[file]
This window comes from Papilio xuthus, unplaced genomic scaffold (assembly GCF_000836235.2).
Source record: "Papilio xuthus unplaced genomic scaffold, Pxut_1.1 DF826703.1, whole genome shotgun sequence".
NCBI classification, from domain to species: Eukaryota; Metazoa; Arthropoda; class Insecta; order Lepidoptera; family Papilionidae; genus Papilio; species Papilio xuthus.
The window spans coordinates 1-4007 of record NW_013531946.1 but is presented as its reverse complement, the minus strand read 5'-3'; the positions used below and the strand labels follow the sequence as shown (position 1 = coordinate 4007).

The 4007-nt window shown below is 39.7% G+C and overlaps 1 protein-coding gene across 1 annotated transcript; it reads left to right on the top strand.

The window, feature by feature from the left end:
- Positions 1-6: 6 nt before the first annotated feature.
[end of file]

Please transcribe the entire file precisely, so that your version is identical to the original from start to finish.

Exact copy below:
This window comes from Papilio xuthus, unplaced genomic scaffold (assembly GCF_000836235.2).
Source record: "Papilio xuthus unplaced genomic scaffold, Pxut_1.1 DF826703.1, whole genome shotgun sequence".
NCBI classification, from domain to species: Eukaryota; Metazoa; Arthropoda; class Insecta; order Lepidoptera; family Papilionidae; genus Papilio; species Papilio xuthus.
The window spans coordinates 1-4007 of record NW_013531946.1 but is presented as its reverse complement, the minus strand read 5'-3'; the positions used below and the strand labels follow the sequence as shown (position 1 = coordinate 4007).

The 4007-nt window shown below is 39.7% G+C and overlaps 1 protein-coding gene across 1 annotated transcript; it reads left to right on the top strand.

The window, feature by feature from the left end:
- Positions 1-6: 6 nt before the first annotated feature.